- As everyone says, the Croydon North, Middlesbrough and Rotherham by-elections were good for Labour (as indeed were Cardiff South, Corby and Manchester Central earlier in the month) – but it wasn’t just because Labour won what had been safe seats. Most importantly, in Rotherham and Croydon North it saw off what ambushed it in Bradford West, a populist-left challenge from Respect, and it did so convincingly.
- Respect was written off by most commentators after the 2010 general election – but it sprang miraculously from the dead when George Galloway won Bradford West in March. It is not going to get a better shot at replicating that than Rotherham – a disgraced Labour MP, a large Muslim population, momentum from Bradford West. But it failed. Its performance (just over 8 per cent for Yvonne Ridley) was good for a far-left party historically (anything over 5 per cent is) but poor given everything that it thought was going in its favour. And 707 votes for Lee Jasper (and sixth place behind the Green) in Croydon North was risible. Respect is now nothing more than George Galloway’s personal political machine.
- UKIP did well, but the hype should be kept in perspective. New insurgent parties have actually won by-elections in the past rather than celebrate their best performance as coming a distant second with 22 per cent of the vote. UKIP has a long way to go before matching the Scottish National Party in Motherwell in 1945, let alone the Social Democratic Party in Crosby in 1981.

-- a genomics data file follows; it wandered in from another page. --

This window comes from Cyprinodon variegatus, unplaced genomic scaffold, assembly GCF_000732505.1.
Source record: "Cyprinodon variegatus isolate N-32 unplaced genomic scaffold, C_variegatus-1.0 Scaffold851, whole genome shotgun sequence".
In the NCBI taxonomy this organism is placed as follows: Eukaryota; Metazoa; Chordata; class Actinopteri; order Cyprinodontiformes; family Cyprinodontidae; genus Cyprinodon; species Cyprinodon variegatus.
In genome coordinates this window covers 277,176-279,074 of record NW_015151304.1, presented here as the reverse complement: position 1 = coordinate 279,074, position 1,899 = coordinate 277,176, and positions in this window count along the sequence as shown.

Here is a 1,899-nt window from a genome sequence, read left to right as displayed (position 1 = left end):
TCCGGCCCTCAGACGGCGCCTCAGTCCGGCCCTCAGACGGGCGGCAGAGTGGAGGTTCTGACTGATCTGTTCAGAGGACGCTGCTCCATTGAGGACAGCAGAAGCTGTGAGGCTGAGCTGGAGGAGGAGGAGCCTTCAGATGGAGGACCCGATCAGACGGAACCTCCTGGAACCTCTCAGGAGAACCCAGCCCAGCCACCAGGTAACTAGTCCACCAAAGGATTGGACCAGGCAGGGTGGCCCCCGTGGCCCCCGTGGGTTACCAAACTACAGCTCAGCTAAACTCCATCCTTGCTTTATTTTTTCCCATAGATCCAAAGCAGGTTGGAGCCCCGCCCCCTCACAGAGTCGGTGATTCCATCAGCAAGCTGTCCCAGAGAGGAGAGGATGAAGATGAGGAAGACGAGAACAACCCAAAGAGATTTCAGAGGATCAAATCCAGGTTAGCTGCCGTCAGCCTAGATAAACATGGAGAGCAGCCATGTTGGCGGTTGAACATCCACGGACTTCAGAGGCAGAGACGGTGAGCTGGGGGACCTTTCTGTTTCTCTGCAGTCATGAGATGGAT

- The real danger from these by-elections is that they encourage Labour to adopt an even more opportunist populist approach to Europe and immigration than hitherto because that’s where the voters are. In Rotherham, more than one-third of those who voted chose candidates to the right of the Tories on Europe and immigration – and Labour’s focus groups are jammed with people moaning about bloody foreigners coming over here from eastern Europe, taking our jobs and houses and scrounging on the dole. The Labour leadership is of a generation that listens to the focus groups then works out what it believes – and Ed Miliband, despite his coherent though hardly inspiring speech in favour of remaining part of Europe the other week, has not broken the habit of telling people what the focus-group analysts think they want to hear. I’m afraid I expect a lot of Labour attempts to hijack UKIP themes over the next few months.
- It's utterly disgraceful that there was not a proper by-election news programme on the BBC last night or for the previous round of by-elections. If the public service remit of the BBC means anything, it is that it reports the proceedings of British democracy. Last night, the Croydon Advertiser's blogger beat the BBC to the Croydon North result (though he or she got a lot of the figures wrong) and the BBC didn't run a comprehensive report on the results until 40 minutes after the declaration. It was better by far in the good old days of Vincent Hanna and sing-songs round the piano with Larry Whitty.
1 December 2012
A few points to add to what has already been said elsewhere:
Posted by Paul Anderson at 01:35